The Explorer Jan. 24 edition included an article outlining a report presented to the town council on Jan. 17 by representatives of the town’s planning organization. The report covers the town’s Main Street Project, setting forth ideas for developing a town center. While the report is well-intentioned, as a resident of the town, I must question both its premises and conclusions.
The Report allegedly takes the position that a town center (as it envisions it) is absolutely required if the town is to “prosper.” It further argues that to support a center the town needs more population, with an emphasis on a younger demographic to financially support the retail in the town and at the center. And it further argues that to secure that younger demographic, higher density and cheaper housing is required. Let’s look at those assumptions.
Is the town center required if the town is to grow and proper? I am aware of some great “town centers” in Scottsdale and Southern California. And the areas where they are located have strong local economies. But, I am also aware of plenty of communities in both areas which do not have “town centers” and nevertheless prosper. The town center could be a nice to have, depending upon the financials, but it is hardly the only path to prosperity.
I might add that in recent years, the town leadership has seemingly obsessed with growing the business economy. Consider the love affair with sports tourism. While a prosperous business community is very desirable, assuming that it comes with the right price tag, I don’t believe the town charter places it above other factors which affect the quality of life residents find in the community. I moved to Oro Valley about 10 years ago; the decision was based largely on quality of life.
Oh, by the way. I remember when town residents were asked to vote on a subsidy for the Oro Valley Marketplace. One of the arguments given by the proponents is that the marketplace, with theaters, restaurants and interesting retail, would become a de facto town center. How did that work out? And town residents still pay the bill.
Is a more youthful demographic required for town prosperity? The report treats that as a given, but that is far from proven. Some reports about our younger adult generations would support the notion that their spending habits are different than older generations. That is to be expected, as generations generally differ in values. But to assume that by facilitating population growth with an emphasis on a younger generation equates to more prosperity is foolish. There are too many factors, such as incomes and employment opportunity, which will be more critical. And right now, Southern Arizona does not offer great opportunity even to U of A graduates, many of whom must leave to pursue their dreams.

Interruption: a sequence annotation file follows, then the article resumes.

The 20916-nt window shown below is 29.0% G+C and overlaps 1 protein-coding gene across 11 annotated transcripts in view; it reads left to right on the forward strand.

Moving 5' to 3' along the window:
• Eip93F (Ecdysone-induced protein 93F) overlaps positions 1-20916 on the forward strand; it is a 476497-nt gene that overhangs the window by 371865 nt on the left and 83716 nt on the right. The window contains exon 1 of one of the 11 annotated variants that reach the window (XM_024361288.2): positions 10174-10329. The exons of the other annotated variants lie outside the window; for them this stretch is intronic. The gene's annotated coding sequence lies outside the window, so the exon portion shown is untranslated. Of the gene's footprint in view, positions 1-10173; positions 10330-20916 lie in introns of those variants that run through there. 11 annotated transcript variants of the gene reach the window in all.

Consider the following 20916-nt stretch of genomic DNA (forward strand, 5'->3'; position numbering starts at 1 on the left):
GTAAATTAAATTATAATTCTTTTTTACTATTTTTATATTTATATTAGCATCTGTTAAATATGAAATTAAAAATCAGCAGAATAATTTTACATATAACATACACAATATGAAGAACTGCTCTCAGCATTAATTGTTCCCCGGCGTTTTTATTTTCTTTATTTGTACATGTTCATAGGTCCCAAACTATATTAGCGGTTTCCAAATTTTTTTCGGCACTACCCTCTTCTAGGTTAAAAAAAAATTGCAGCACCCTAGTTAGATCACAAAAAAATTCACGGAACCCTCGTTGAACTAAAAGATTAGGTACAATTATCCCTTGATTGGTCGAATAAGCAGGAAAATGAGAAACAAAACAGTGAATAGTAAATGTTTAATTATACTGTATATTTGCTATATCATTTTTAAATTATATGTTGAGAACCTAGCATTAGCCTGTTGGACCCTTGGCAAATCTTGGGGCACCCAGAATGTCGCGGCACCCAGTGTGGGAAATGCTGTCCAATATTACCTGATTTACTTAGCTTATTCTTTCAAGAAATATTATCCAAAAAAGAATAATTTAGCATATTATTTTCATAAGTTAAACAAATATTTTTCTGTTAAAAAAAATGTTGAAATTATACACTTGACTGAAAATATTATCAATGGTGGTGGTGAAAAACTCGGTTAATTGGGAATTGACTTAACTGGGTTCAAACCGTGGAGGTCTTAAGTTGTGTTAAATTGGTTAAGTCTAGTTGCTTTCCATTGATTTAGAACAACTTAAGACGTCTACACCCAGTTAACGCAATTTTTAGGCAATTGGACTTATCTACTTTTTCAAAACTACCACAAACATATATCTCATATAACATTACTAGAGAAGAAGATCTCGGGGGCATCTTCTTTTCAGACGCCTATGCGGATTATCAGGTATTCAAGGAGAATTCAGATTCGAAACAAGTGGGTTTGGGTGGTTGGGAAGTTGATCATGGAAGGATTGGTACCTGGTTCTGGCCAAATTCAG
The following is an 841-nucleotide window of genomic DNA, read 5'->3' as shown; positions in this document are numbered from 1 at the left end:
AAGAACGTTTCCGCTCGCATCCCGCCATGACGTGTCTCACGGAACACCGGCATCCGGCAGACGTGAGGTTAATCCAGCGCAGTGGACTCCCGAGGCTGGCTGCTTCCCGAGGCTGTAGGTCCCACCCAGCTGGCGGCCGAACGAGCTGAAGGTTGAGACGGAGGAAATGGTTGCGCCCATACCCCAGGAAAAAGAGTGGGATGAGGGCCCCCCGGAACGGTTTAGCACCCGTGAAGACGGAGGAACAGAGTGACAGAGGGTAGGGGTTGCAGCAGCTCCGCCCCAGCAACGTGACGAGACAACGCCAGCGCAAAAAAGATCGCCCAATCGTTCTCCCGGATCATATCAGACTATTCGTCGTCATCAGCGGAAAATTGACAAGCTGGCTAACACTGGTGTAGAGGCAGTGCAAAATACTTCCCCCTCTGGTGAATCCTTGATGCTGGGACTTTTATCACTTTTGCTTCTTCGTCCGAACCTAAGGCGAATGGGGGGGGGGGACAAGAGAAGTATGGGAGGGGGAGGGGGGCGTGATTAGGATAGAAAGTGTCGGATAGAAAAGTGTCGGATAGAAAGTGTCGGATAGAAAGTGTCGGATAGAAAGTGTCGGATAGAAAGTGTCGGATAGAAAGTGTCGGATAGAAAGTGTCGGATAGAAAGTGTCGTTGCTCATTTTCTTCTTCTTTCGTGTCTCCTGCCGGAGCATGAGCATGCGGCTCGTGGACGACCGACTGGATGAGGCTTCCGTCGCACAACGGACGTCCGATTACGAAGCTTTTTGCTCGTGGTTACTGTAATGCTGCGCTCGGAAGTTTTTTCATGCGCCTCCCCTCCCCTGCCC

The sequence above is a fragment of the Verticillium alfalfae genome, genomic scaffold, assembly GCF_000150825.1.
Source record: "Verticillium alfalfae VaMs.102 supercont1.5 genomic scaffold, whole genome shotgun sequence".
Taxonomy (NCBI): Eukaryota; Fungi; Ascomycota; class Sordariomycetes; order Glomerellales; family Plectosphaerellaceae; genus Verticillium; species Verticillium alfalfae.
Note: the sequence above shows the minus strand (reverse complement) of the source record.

Are higher density and lower housing prices required for Oro Valley prosperity? This is a two way street if I ever saw one. Yes, more population would arguably increase business for merchants and service people. But if the additional population has less wealth per household, the nature of business in the town would probably change, and not necessarily for the better. We already have “big box” discount retail at the marketplace. Nothing against those retailers, but going to the Marketplace does not have the same quality of life as going to La Encantada, which does serve as a de facto town center.
I might also add that the town has already been pursuing “higher density” for some time, with many many zoning changes to accommodate higher residential density. Take a look at some of the newer developments with very small lots for single family homes, most having only views of their neighbor’s bathrooms rather than mountains. I am hard pressed to think higher density could be achieved with single family homes. Multifamily can be OK, but again quality can be a major issue.
I, for one, am very concerned with quality of life issues in the town. I think the town needs to think a lot more about the implications of the report and slow down. The town’s sole job is not just to facilitate “growth and prosperity” as the report seems to describe them.